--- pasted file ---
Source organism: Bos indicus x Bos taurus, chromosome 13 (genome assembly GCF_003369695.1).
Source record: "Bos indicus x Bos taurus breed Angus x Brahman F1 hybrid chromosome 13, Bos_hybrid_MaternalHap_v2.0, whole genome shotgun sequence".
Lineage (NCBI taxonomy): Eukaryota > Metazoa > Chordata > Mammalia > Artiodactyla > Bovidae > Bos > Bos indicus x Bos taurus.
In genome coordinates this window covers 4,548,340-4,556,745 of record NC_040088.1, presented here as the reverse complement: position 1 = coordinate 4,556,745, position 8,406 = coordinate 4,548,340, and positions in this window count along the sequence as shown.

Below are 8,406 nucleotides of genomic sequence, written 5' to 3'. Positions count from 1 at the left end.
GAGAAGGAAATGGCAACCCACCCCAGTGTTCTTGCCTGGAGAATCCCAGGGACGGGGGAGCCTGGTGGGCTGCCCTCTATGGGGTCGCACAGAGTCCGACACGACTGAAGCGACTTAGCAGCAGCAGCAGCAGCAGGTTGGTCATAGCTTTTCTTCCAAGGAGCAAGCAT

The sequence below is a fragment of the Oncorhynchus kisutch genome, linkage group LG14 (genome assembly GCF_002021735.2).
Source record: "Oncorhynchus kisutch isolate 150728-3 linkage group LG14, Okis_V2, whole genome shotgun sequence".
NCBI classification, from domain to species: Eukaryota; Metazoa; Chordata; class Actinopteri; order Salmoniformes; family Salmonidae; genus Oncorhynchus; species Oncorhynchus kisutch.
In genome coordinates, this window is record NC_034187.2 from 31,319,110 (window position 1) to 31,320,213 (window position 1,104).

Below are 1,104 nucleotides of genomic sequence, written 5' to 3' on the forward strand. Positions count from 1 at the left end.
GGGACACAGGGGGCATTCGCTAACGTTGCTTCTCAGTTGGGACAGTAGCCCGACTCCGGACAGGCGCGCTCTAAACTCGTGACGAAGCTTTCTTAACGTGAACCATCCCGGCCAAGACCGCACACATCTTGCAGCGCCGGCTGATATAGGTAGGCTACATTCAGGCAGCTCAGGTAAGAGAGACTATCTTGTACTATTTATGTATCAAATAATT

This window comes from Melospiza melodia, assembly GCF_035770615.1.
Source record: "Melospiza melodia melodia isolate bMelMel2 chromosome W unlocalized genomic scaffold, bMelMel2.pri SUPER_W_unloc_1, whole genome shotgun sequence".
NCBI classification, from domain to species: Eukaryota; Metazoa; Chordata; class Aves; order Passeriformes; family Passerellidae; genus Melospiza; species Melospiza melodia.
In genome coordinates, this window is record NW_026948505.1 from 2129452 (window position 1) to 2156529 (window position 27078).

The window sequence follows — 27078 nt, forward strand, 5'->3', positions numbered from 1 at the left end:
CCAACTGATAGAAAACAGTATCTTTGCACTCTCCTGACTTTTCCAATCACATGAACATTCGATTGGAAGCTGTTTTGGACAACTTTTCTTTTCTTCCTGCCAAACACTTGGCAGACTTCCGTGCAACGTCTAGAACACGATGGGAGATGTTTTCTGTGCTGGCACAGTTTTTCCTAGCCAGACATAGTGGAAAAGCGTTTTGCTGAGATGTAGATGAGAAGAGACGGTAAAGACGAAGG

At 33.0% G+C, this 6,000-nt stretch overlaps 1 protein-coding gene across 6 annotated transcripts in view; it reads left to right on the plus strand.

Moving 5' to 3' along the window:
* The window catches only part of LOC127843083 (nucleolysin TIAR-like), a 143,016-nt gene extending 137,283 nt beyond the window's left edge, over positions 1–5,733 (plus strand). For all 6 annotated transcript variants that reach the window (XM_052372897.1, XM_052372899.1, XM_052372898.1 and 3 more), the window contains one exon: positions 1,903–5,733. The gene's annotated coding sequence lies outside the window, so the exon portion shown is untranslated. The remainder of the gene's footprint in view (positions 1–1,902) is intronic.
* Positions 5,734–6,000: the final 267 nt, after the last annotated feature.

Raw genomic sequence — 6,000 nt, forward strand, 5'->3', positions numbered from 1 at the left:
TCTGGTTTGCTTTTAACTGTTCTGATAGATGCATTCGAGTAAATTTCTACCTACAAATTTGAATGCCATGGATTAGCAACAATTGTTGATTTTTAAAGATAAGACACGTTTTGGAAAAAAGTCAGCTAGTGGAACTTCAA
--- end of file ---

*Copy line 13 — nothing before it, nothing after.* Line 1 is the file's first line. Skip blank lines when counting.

This window comes from Melospiza melodia, assembly GCF_035770615.1.